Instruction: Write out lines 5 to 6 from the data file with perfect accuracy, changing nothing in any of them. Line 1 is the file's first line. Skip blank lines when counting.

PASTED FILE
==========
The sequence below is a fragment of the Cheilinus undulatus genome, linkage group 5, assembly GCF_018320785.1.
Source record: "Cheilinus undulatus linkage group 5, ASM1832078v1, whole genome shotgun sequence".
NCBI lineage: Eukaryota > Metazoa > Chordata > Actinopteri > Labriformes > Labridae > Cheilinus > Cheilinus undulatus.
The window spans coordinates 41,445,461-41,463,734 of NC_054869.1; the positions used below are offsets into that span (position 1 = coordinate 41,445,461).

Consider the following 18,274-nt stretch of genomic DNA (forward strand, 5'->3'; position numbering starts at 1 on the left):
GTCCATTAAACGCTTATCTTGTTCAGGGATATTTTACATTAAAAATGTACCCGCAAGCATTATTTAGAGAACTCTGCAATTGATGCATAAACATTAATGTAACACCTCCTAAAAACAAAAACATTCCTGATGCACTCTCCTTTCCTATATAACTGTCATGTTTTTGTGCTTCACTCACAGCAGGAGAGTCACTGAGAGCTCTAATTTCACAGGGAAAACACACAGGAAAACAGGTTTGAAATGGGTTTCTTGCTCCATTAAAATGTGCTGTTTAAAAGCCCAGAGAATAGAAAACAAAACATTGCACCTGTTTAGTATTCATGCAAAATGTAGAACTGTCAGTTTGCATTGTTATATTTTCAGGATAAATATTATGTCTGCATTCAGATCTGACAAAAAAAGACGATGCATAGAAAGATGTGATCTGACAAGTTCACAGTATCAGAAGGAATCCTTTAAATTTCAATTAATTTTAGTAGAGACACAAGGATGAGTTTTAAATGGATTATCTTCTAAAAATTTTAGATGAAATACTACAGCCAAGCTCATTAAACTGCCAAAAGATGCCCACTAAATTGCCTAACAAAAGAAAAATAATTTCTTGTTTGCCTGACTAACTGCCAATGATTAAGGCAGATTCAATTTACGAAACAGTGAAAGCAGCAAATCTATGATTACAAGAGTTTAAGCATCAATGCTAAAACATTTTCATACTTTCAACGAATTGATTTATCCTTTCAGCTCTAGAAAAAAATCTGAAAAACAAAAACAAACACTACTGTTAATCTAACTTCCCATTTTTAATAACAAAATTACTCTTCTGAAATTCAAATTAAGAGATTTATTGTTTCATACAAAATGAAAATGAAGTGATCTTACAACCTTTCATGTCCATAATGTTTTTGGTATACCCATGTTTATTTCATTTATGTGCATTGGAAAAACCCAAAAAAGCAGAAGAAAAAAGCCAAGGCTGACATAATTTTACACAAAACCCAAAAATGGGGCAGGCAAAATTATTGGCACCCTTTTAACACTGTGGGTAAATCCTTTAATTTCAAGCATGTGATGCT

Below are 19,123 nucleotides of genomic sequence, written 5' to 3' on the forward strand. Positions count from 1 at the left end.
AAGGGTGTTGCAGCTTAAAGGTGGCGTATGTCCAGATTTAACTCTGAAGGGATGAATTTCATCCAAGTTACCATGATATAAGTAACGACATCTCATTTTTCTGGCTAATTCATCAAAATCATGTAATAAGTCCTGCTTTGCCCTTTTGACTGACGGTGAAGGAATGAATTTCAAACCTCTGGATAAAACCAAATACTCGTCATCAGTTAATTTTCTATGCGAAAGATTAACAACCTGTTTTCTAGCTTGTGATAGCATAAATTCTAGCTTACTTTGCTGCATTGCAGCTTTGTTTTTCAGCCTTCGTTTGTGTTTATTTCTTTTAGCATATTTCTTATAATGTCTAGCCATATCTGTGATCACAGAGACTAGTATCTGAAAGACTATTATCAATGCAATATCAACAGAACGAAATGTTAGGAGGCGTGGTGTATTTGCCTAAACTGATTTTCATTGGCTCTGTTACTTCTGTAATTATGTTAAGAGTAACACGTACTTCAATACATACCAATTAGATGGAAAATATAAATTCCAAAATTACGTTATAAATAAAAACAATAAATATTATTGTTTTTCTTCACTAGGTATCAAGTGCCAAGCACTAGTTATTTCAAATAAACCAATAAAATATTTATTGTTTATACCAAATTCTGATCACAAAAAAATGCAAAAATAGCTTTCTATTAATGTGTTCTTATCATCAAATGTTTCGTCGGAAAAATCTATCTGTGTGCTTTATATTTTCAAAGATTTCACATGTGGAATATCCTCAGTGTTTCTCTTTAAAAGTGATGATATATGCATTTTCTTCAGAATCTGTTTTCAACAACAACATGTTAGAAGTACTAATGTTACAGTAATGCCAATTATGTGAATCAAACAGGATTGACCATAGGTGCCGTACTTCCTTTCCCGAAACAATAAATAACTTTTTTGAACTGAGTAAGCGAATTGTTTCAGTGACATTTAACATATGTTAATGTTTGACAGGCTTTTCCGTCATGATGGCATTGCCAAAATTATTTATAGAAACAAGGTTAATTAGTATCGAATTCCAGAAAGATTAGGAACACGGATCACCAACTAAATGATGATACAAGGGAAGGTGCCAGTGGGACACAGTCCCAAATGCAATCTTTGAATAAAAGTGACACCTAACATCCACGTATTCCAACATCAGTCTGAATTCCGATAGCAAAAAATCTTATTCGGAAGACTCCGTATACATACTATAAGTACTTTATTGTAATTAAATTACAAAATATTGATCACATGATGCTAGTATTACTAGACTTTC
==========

Consider the following 18,274-nt stretch of genomic DNA (forward strand, 5'->3'; position numbering starts at 1 on the left):
GTCCATTAAACGCTTATCTTGTTCAGGGATATTTTACATTAAAAATGTACCCGCAAGCATTATTTAGAGAACTCTGCAATTGATGCATAAACATTAATGTAACACCTCCTAAAAACAAAAACATTCCTGATGCACTCTCCTTTCCTATATAACTGTCATGTTTTTGTGCTTCACTCACAGCAGGAGAGTCACTGAGAGCTCTAATTTCACAGGGAAAACACACAGGAAAACAGGTTTGAAATGGGTTTCTTGCTCCATTAAAATGTGCTGTTTAAAAGCCCAGAGAATAGAAAACAAAACATTGCACCTGTTTAGTATTCATGCAAAATGTAGAACTGTCAGTTTGCATTGTTATATTTTCAGGATAAATATTATGTCTGCATTCAGATCTGACAAAAAAAGACGATGCATAGAAAGATGTGATCTGACAAGTTCACAGTATCAGAAGGAATCCTTTAAATTTCAATTAATTTTAGTAGAGACACAAGGATGAGTTTTAAATGGATTATCTTCTAAAAATTTTAGATGAAATACTACAGCCAAGCTCATTAAACTGCCAAAAGATGCCCACTAAATTGCCTAACAAAAGAAAAATAATTTCTTGTTTGCCTGACTAACTGCCAATGATTAAGGCAGATTCAATTTACGAAACAGTGAAAGCAGCAAATCTATGATTACAAGAGTTTAAGCATCAATGCTAAAACATTTTCATACTTTCAACGAATTGATTTATCCTTTCAGCTCTAGAAAAAAATCTGAAAAACAAAAACAAACACTACTGTTAATCTAACTTCCCATTTTTAATAACAAAATTACTCTTCTGAAATTCAAATTAAGAGATTTATTGTTTCATACAAAATGAAAATGAAGTGATCTTACAACCTTTCATGTCCATAATGTTTTTGGTATACCCATGTTTATTTCATTTATGTGCATTGGAAAAACCCAAAAAAGCAGAAGAAAAAAGCCAAGGCTGACATAATTTTACACAAAACCCAAAAATGGGGCAGGCAAAATTATTGGCACCCTTTTAACACTGTGGGTAAATCCTTTAATTTCAAGCATGTGATGCT